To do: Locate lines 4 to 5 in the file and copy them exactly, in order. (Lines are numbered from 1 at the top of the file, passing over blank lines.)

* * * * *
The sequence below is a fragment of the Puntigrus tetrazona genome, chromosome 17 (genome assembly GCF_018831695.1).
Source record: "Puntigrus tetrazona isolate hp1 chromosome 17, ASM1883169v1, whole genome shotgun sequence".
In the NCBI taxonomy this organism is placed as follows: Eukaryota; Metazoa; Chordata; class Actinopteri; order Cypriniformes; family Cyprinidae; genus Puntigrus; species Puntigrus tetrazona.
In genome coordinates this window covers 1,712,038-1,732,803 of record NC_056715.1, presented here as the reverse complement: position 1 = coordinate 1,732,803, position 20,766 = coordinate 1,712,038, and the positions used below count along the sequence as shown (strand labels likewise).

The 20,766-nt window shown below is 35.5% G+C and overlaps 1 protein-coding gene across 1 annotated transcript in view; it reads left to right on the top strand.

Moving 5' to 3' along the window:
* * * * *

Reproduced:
In genome coordinates this window covers 1,712,038-1,732,803 of record NC_056715.1, presented here as the reverse complement: position 1 = coordinate 1,732,803, position 20,766 = coordinate 1,712,038, and the positions used below count along the sequence as shown (strand labels likewise).

The 20,766-nt window shown below is 35.5% G+C and overlaps 1 protein-coding gene across 1 annotated transcript in view; it reads left to right on the top strand.